Today I am going to talk about tweaking authentication in a .NET CORE 3.1 application which implements a custom authentication scheme. The customization is achieved by making use of “Attributes.” When it comes to authentication and protecting a service endpoint in a Web API, the most common practice is for the consumer to present an authentication token. This way we can make sure secure data is only presented to valid users.
Authenticating a service can be achieved in many ways, but in this example, I will be referring to custom authentication scheme. So, I created a custom ‘AuthenticationHandler’ which overrides ‘HandleAuthenticateAsync’ method. Whenever a user requests a protected resource and presents an authentication token, the framework invokes this method to validate the token and set up claims in the Principal. Here I wrote custom validation methods to read the token and populate the user context with custom information required for our application.
This was all working well until I was faced with a unique challenge. There are two different type of users in our system, one of which has elevated rights in the application. Both these types of users have similar application-level permissions, the only real difference between these two types of users is in the kind of token they present to the API. Most of the APIs are available to both type of users, but there are few restricted endpoints that are available only to the users with elevated rights.
Usually, this type of scenario can be addressed using ‘AuthorizationFilterAttribute,’ but because of the unique way permissions are set up in our system, this was not an option for me. The requirement boils down to authenticating all users who presents a valid token but deny access to few endpoints if they do not have an additional attribute in the authentication token. The opposite of this scenario can be easily achieved using an ‘[AllowAnonymous]’ filter attribute at the controller level or at each API endpoint level where certain endpoints are available to everyone despite the status of their Authentication Token. This will bypass any authentication to make the controller/method public.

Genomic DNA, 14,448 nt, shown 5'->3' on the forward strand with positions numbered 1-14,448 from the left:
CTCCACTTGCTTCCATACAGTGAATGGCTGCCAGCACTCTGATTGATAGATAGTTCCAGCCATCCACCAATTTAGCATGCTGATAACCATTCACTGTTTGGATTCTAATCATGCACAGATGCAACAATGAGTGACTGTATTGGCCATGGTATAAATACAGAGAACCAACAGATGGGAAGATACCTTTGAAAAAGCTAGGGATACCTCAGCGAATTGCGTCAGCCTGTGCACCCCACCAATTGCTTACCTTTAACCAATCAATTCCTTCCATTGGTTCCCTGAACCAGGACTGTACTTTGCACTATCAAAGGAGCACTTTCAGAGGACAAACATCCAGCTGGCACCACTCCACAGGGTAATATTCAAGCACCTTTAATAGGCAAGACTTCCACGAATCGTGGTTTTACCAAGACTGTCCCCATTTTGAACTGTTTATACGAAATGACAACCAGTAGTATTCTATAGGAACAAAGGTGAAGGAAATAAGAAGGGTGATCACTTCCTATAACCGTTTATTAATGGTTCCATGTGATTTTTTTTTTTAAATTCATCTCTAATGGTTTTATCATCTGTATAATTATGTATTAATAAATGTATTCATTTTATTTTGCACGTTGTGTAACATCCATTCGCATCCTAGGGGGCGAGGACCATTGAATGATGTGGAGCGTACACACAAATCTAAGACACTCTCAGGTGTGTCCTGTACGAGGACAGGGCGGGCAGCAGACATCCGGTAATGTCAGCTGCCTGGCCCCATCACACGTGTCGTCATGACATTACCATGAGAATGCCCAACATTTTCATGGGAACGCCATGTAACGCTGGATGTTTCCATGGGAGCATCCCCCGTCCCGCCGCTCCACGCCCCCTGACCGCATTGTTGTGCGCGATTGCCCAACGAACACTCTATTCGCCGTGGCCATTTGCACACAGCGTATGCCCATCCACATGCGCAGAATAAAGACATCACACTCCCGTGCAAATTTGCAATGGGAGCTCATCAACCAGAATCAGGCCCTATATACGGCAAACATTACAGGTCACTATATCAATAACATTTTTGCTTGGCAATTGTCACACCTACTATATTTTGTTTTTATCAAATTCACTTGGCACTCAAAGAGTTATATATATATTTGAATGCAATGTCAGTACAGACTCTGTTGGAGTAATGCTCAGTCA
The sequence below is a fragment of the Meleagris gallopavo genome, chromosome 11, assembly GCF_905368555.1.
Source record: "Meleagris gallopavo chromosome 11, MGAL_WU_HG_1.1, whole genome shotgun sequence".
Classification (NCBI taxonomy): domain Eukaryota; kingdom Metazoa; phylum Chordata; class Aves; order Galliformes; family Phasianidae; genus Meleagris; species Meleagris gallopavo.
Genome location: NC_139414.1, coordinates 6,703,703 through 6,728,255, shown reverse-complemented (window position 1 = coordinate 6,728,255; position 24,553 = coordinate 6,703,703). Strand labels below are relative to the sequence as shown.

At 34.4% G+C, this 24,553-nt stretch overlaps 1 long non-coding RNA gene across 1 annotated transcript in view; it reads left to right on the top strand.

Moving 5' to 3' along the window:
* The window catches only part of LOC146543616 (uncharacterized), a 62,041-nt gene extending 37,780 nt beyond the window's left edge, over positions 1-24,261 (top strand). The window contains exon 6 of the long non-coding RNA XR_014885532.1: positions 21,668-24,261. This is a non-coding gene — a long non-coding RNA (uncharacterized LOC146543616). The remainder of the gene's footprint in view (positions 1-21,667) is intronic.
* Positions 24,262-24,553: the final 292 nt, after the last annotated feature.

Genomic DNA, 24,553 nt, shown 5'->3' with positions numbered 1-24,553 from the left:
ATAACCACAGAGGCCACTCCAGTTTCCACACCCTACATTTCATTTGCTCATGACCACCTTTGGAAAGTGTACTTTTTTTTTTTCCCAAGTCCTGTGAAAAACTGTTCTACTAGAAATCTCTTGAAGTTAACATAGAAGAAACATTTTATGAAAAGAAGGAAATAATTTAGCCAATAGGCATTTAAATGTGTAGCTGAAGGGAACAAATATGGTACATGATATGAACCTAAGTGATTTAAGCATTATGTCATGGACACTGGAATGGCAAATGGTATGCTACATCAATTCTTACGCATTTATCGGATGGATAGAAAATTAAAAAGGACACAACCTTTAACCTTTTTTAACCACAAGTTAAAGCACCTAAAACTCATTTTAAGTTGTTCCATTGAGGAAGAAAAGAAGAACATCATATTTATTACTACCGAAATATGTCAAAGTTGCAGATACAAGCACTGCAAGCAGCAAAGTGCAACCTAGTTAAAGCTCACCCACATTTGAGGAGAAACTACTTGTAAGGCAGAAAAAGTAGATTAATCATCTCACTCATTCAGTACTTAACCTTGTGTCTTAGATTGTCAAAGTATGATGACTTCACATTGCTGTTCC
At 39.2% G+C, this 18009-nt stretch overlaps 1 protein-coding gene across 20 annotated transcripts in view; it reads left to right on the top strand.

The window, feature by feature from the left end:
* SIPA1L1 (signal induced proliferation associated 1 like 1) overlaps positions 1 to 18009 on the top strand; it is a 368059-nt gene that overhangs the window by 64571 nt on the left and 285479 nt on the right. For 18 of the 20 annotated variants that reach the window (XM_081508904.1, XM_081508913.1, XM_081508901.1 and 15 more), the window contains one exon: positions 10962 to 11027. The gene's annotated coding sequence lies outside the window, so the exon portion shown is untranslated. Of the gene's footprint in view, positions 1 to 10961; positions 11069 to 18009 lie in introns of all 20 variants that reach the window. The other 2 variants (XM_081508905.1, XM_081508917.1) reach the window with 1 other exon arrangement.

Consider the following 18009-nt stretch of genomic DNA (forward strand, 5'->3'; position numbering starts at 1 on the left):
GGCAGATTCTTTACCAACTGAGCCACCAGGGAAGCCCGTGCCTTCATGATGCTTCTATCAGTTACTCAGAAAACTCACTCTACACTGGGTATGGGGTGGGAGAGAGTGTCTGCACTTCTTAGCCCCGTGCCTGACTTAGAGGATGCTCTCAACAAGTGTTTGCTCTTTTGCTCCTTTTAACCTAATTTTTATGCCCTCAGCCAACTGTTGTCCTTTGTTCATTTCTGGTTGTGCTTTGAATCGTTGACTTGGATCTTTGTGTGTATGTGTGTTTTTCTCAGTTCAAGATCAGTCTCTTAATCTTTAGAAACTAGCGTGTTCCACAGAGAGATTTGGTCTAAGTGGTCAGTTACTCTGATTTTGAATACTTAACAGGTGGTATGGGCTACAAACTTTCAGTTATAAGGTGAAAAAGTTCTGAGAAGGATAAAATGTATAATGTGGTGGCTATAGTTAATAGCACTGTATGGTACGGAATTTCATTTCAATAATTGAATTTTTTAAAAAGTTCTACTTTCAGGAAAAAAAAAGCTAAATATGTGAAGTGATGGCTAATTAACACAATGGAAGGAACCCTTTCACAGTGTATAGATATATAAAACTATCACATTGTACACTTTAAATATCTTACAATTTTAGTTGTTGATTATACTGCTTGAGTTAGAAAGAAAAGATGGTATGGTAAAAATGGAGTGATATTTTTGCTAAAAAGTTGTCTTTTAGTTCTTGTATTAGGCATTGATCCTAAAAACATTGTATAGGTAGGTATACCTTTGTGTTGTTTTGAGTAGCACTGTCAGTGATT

I could not write code to always authenticate one type of user vs. the other. It was totally based on which endpoint the user was trying to access. One option I have is to do the validation at each method level to check if the user satisfies the criteria before executing the method. But this is not the most efficient way to achieve the desired output. In order to address this requirement, I decided to create my own attribute like ‘AllowAnonymous’ so that developers can use it on the special endpoints/controllers to indicate that it requires additional validation of Auth token.
First I created an attribute class:
Then I updated my token validation login inside the ‘HandleAuthenticateAsync’ override method to look for this attribute in the ‘HttpContext’ endpoints. If the requested method has this attribute, the validation function will perform additional checks to make sure the presented token satisfies the requirement. To check if the requested method has the attribute, we can use the below code:
Finally, for this to work without any issues, while configuring HTTP request pipeline, add authentication after routing.
Jishnu Radhakrishnan is a technical architect for Expeed Software, where he delivers cutting-edge technical solutions to companies to help them grow and improve productivity and efficiency. He’s an expert in evaluating new technologies, troubleshooting, and IT project management.